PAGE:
When the main controller judges at the step 1103 to be YES, this means that the integration up to a predetermined sampling frequency m has been completed. Thus, the main controller divides the integrated value Y(i) by the sampling frequency m to calculate the number of average use channels and then calculate a channel use frequency Z(i) on the basis of the number of average use channels, and then records it in the management information memory 111. Then the main controller clears the integrated value Y(i) at a step 1105, increments the base-station number i at a step 1106, and judges whether or not the calculation of the channel use frequencies of all the base stations has been completed (step 1107). When judging at the step 1107 to be NO, the main controller returns to the step 1102; whereas, when judging to be YES, the main controller terminates the calculating operation.
As has been explained in the foregoing, the main controller records the traffics of the respective base stations in the memory 111 in the form of the channel use frequency Z(i) according to such a flowchart as shown in FIG. 11.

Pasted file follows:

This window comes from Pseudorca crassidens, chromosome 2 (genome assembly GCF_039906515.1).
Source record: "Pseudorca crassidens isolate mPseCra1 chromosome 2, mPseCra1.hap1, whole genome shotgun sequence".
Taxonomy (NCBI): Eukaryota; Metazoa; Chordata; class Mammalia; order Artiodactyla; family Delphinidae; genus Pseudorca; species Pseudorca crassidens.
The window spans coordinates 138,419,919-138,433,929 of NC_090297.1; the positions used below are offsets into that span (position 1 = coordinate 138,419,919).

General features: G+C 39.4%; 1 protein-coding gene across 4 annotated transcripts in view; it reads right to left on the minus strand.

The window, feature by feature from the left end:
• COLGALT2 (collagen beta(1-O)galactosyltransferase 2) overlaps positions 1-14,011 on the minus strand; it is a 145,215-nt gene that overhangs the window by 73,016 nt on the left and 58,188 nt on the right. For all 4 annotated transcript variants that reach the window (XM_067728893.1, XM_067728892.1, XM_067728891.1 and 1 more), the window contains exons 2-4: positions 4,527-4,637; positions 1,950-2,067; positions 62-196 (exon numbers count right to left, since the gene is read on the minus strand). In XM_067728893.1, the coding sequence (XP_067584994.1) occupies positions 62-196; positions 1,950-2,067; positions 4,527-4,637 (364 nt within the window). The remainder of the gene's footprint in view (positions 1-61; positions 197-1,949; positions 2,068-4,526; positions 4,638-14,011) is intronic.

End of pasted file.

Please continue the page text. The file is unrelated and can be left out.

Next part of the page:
When detecting a fault in any of the base stations 103 in a conventionally known way, the main controller 209 informs the exchange 101 of the fault occurrence by sending a message generated by the controller itself to the exchange. The exchange, when informed of the fault occurrence, records the fault fact in the memory 111. When there is a base station which cannot communicate with the exchange, the exchange records the base station as a faulty station in the memory 111.